Back Bay is all about the location. You will have easy access to any part of the metropolis, as well as parks, such as Public Garden and Commonwealth Mall. If you are moving with pets, you will be able to take them out and let them enjoy green spaces. Even though it is secluded from the rest of the metropolis, this area is well connected. Take that into consideration if you want to ship your car to your new home.
Yes, this former swampland is now an elite and pricey location, so if you want to become a resident, you will have to establish the right price midrange and look for accommodation accordingly. Single homes are becoming harder and harder to find because the spot is focused on multi-unit luxury buildings. Nevertheless, if you find the accommodation that fits your budget, know that the median sale price is $1,210,000 while renting is $3,235, which is higher than the B-Towns median.
When you find the perfect accommodation, check out the rules and regulations of parking – secluded streets might have some restrictions. If you are planning to use professional moving services, let your Boston movers know about any such restrictions so they can plan accordingly.
There are a lot of things you can do and many places you can settle down in if you choose Dorchester as your next home. More than 126,000 Bostonians live in this 6-sq-mile area, making it the largest neighborhood by far.
If you want to live here, be prepared for cultural and population diversity. Dorchester has a large population of Irish, Polish, and German Americans, as well as African Americans and Latinos. Also, there is a significant number of LGBT people.
Dorchester has a large population under 25 years, making this spot one of the top areas for singles and young professionals.
When going over the cost of living in Boston, looking for a way to relocate and not make a big dent in your savings, know that Dorchester has affordable housing. With the median single-family home price of $580,000 and a condo price of $459,000, you will surely find the accommodation you desire.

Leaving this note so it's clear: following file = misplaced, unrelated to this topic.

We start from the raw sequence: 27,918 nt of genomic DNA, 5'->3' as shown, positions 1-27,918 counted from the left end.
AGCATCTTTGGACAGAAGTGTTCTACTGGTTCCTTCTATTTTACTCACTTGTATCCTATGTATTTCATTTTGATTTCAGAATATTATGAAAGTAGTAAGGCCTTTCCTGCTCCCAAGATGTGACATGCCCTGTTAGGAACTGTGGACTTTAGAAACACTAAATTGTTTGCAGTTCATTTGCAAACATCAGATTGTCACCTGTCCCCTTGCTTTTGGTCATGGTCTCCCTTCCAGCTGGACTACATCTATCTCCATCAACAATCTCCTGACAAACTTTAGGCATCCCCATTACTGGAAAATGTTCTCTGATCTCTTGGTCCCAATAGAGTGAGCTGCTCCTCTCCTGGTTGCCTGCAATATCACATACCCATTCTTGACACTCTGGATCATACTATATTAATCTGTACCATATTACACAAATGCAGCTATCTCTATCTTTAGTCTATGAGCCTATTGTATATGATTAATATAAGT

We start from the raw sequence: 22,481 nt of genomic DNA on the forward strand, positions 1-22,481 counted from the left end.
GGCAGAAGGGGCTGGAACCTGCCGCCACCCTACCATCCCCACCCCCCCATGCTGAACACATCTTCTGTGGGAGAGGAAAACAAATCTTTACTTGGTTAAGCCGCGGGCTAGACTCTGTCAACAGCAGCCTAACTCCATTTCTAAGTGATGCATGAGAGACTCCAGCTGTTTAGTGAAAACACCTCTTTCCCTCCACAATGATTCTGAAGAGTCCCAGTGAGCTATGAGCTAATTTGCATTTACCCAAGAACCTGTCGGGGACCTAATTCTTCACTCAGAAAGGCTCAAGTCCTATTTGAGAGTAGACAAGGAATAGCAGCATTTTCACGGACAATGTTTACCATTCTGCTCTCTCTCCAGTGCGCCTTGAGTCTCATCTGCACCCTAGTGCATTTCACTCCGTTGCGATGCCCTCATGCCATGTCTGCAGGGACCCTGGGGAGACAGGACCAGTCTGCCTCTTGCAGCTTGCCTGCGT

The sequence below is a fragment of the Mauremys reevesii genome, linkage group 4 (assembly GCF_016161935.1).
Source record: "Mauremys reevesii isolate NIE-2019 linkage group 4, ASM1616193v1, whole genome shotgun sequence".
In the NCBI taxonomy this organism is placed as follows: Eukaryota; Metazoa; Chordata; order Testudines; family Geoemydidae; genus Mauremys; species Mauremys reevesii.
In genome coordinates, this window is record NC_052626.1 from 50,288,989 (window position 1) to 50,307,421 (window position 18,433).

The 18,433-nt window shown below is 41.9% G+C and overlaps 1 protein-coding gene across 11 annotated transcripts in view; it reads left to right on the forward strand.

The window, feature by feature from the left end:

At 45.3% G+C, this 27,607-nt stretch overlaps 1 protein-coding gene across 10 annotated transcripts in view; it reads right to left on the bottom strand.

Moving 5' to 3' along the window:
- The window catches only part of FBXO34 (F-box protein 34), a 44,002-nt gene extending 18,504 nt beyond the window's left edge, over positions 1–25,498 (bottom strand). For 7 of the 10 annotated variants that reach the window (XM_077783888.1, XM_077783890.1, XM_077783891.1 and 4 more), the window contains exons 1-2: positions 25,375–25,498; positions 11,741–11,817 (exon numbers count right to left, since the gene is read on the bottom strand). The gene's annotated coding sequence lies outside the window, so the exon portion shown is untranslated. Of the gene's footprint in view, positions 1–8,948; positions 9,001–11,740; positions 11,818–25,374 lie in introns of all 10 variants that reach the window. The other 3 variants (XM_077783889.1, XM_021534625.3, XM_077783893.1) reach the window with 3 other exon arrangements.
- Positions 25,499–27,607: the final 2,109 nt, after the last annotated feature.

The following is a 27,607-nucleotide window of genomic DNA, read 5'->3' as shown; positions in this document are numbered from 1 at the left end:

Are you a nature lover? If you love long walks, vast green spaces and a place where you can have a picnic, settling down in Jamaica Plain might be the solution. This is one of the greenest areas in the metropolis, and it was once called “the Eden of America.” If you’re moving with your dog, you can play fetch in Franklin Park – the largest park in the city, with the largest zoo in New England.
There are so many things to do in Boston, especially outdoors. Stop by Olmsted Park and check out Willow and Ward’s Ponds, or go to Jamaica Pond, which has the largest and deepest body of freshwater in the metropolis. Are you easily scared? If not, check out the Forest Hills Cemetery, the 275 acres of historic cemetery-garden that stretches along Walk Hill Street.
Jamaica Plain is gaining popularity, and many families choose to settle down here. With a relaxed vibe and friendly community, it’s a great neighborhood to raise kids. You can rent a place for a median price of $2,850 or buy a house for $565,300.
Did you know that 15% of Bostonians prefer walking to work instead of using public transportation or driving? If you want to feel like you genuinely belong after moving, don’t forget to pack your good shoes, you will need them.
With great job opportunities and a friendly and diverse population, it’s no wonder that people choose to put down roots here. Every new day here can be an adventure and a chance to learn about different cultures and nations. That’s why no matter which Boston neighborhood you pick to call home, you can always explore others and see what makes each one unique.